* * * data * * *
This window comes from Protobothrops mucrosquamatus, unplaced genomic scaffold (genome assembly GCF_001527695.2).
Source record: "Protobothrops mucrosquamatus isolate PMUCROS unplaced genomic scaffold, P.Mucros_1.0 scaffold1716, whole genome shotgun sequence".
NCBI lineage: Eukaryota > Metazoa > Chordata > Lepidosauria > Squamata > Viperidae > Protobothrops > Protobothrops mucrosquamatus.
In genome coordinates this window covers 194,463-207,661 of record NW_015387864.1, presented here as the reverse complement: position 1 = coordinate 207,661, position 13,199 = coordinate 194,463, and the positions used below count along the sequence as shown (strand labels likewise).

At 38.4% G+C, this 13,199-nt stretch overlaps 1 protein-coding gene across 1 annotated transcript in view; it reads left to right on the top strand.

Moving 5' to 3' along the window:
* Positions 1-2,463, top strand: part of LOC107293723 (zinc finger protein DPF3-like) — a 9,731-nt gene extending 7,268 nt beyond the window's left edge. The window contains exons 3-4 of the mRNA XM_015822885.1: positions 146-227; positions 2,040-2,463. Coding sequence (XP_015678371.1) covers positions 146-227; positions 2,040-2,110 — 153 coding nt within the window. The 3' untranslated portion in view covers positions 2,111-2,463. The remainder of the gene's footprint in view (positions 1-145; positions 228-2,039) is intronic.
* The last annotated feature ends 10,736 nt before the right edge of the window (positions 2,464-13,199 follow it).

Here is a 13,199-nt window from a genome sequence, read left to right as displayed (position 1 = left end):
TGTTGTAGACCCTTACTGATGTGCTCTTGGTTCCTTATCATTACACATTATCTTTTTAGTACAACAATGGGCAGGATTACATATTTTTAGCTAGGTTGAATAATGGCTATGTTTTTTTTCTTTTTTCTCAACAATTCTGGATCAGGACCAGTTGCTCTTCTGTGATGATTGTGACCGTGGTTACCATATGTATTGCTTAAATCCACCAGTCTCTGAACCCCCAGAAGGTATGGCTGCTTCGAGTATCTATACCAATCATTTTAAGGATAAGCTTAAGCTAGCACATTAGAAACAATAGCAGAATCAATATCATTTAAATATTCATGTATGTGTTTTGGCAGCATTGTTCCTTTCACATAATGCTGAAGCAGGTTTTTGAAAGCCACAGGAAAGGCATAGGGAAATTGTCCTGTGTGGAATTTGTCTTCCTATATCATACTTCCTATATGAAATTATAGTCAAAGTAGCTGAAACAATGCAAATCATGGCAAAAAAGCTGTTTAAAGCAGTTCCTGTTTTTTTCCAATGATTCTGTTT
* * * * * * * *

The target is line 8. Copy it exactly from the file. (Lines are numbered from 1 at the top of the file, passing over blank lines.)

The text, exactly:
* The last annotated feature ends 10,736 nt before the right edge of the window (positions 2,464-13,199 follow it).